Inventing Humanity [Part 2]

Continued from Inventing Humanity, last week on The Fire

Let’s get started, shall we?

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Standing Up To Evolution

Strong LegsIt’s widely understood that ancient humans had to learn to walk upright, or bipedally, in order to improve their chances of survival in the unforgiving African savanna. This way we were able to keep alert for meandering dangerous animals ranging from Smilodons to hyenas while we hunted, gathered, and raised our families. This adaptation gave us the advantage to develop and enhance our tool making capabilities, conserve energy, and thus, develop larger brains.

In order for our ancestors to survive environmental changes of the Pliocene and thereafter they did away with their hindering quadrupedal habits and became mostly bipedal, and as the environment changed selection pressure was refined, as is the nature of evolution and life in general. Quadrupedal apes can expend up to 35% more energy than we do, and when food on the savanna is scarce, as it can be at times, this can become a death sentence. Another great adaptation our ancestors developed to this changing environment was a forward-facing big toe which helped support around 30% of our body weight.

It’s important to realize that features such a straight big toe and and renewed bipedal abilities are random genetic features in the grand scheme of things. Genetic mutations occur randomly. Some of these mutations turn out be prized and some turn out to be unpopular; just like the development of lungs in Devonian tetrapods like Tiktaalik eventually proved to be miracles that shaped the history of our world forever. These genetic mutations eventually alter the way in which we live our lives. Tiktaalik would eventually venture onto land, perhaps to escape predators, and our human ancestors would grow smarter and develop a diet richer in proteins from meat. A meaty diet also contributed to larger brains as the plant based diets of our robust cousins, Paranthropus, demanded more resources for the digestive system. The same reason cows have four stomachs. With the brain demanding such a significant percentage of our daily energy intake it was able to grow faster and make better humans. Better humans= better chances of survival.

Grade Ape Brain

Where would I be without my brain? Now that’s a question I cannot answer. Personally, my brain is quite an interesting place. A vast space of neurons and miracles set to give me the best life I can possibly have in relation to limits of my DNA. Some people compare human brains to the expansiveness of the universe because of how complex and miraculous it genuinely is. My brain is so amazing I can even talk to myself in it! That’s cray. I can also plan for the future, interpret abstract concepts, or even complete university programs with my big human brain. These natural gifts are quite extraordinary in nature, and also rare.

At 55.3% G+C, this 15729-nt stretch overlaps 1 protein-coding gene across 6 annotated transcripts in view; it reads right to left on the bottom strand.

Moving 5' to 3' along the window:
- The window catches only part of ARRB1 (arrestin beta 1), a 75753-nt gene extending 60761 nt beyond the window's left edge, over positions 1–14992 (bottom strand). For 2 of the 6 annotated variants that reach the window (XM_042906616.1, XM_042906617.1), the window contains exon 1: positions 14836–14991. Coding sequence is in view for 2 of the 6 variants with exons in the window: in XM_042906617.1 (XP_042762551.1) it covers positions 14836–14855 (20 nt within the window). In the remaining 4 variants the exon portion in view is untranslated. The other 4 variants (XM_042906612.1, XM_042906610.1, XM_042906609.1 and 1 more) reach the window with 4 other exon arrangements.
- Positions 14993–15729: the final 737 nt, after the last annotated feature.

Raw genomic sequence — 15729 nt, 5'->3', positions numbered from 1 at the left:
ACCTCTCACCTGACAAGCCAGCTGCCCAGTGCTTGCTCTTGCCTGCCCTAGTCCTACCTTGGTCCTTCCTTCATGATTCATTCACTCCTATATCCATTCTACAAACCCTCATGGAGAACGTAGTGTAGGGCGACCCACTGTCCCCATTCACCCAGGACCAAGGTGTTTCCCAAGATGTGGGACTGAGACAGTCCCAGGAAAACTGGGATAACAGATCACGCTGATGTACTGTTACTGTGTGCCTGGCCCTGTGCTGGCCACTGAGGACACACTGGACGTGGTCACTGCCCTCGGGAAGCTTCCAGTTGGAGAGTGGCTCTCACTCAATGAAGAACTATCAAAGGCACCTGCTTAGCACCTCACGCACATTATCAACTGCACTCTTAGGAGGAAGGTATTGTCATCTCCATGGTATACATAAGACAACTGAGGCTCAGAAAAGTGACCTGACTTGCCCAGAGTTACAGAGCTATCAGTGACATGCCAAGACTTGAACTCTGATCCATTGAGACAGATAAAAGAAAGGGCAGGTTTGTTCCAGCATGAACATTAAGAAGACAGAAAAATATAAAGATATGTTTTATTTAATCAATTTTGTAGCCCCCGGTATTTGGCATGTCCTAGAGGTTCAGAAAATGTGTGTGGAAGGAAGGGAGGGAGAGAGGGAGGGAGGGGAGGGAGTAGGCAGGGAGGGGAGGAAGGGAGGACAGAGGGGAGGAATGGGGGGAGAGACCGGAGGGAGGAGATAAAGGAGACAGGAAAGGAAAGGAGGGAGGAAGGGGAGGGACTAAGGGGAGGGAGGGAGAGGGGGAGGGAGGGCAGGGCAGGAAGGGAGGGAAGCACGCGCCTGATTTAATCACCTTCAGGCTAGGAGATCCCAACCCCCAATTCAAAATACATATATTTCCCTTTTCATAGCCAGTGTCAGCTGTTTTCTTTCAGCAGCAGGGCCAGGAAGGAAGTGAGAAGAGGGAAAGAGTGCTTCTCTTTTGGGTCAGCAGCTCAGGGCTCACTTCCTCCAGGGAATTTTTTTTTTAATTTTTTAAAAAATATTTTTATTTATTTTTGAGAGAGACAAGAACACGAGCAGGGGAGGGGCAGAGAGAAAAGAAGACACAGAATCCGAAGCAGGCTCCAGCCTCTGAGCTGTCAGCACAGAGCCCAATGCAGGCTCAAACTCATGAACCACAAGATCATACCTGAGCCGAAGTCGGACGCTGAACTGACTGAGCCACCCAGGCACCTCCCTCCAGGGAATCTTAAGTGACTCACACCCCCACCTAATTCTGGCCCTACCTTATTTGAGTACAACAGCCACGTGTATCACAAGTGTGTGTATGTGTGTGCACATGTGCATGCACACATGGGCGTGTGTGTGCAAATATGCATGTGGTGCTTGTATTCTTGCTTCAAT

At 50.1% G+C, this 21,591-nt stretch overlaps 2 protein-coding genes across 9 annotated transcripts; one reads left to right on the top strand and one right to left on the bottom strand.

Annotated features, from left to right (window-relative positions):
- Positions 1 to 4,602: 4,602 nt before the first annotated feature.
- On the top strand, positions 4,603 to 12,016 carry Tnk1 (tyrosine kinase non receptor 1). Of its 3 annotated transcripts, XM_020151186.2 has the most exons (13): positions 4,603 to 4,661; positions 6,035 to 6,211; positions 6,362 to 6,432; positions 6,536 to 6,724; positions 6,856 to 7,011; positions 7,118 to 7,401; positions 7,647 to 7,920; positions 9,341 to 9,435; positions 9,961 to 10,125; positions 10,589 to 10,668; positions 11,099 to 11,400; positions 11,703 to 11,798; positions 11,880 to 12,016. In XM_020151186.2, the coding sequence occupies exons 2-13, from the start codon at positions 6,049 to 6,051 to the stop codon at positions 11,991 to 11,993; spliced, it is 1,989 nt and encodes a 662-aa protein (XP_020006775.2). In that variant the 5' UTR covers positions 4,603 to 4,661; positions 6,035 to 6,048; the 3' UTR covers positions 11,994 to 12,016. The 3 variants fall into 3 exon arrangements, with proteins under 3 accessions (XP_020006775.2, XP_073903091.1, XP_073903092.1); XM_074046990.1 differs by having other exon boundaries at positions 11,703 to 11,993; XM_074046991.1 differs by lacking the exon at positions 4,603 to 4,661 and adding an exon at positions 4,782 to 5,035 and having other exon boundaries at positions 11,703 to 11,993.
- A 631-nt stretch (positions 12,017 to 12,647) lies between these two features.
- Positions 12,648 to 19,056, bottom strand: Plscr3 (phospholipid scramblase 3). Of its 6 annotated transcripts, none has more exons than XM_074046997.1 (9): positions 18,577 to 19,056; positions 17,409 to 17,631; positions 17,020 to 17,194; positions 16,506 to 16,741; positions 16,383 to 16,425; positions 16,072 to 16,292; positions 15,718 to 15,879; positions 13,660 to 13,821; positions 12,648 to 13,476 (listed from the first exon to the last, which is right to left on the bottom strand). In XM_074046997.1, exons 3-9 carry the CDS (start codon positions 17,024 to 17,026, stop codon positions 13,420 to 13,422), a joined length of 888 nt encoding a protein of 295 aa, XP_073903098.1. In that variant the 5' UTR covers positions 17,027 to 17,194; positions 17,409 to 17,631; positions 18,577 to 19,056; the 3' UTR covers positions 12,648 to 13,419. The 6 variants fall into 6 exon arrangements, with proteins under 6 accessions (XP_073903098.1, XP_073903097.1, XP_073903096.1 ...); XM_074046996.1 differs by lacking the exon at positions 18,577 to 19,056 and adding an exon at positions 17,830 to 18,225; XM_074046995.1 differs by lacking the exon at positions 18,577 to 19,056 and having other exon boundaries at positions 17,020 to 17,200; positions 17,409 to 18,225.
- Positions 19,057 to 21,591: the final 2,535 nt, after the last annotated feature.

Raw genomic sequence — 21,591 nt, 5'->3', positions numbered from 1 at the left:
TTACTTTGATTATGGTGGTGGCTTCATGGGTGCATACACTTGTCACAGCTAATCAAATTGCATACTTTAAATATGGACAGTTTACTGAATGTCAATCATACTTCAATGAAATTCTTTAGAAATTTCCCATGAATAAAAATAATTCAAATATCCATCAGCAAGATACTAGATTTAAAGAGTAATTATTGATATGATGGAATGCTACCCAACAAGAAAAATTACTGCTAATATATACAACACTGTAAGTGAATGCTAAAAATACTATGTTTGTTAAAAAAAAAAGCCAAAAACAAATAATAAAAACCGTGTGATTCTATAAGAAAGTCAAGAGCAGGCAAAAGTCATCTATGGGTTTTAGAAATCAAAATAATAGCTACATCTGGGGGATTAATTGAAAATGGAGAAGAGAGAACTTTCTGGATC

RIP DinosaursOur species has come such a long way in the last couple million years (still such a short amount of time in the history of life on earth) that it’s hard not marvel at the rate at which hominin brains have developed throughout time. I say this understanding how unfortunate it was that the dinosaurs never quite got the chance to develop into their full potential because of a stupid asteroid. GRRRR I hate that stupid asteroid that killed them, even though it made room for us. Why? Because I’m not selfish, that’s why. I know who the real legends of earth are.

Either way humans are very fortunate to have come as far as we have, although people begrudgingly acknowledge the average human brain size has decreased by 10% since the stone age² (Discover Magazine, September 2010). We also begrudgingly admit how much more complex the world has become due to this gift of ours, which causes serious trouble for us with issues related to environmental impacts and warfare. What other great ape can say they’ve killed members of their own species by the tens of millions using bombs, guns, gas, etc? What other animal can say they’ve nearly doubled the amount of carbon dioxide in the atmosphere in the last 80 years? Because although we are among the most intelligent species to inhabit the planet we are also one of the most destructive.

This is not to take away from the profound contributions the human mind has made to our lineage and survival, it simply sheds light on the negative effects of our gift. We used our brains to survive and we managed to do quite well, genetically speaking.

What’s Next?

Future HumansGood question, Isaiah. I guess we’ll just have to never find out because we’re all gonna die, because we’re all mortal and primitive 😉 . Some believe that our knack for engineering and robotics will eventually lead to cyborg, space traveling hominins and others believe our brains and eyes will get bigger and bigger as time passes due to environmental change. So maybe we’ll end up looking like the aliens we imagine. Some even believe the human race is on thin ice and may not make it too much longer into the future, not to mention nearly as long as Homo Erectus.  But nobody knows for sure. That’s the thing about the future, isn’t it? It’s uncertain.

Regardless of what we imagine the future of human evolution to be we know that as long as people are reproducing and genetic diversity exists we will have a future. There will be a next evolutionary step. Hopefully that next step involves space travel and grand innovations, but I’m also ok with just plain, simple survival.

Thanks for reading and I hope you enjoyed this brief introduction to human evolution.

-Isaiah Dix

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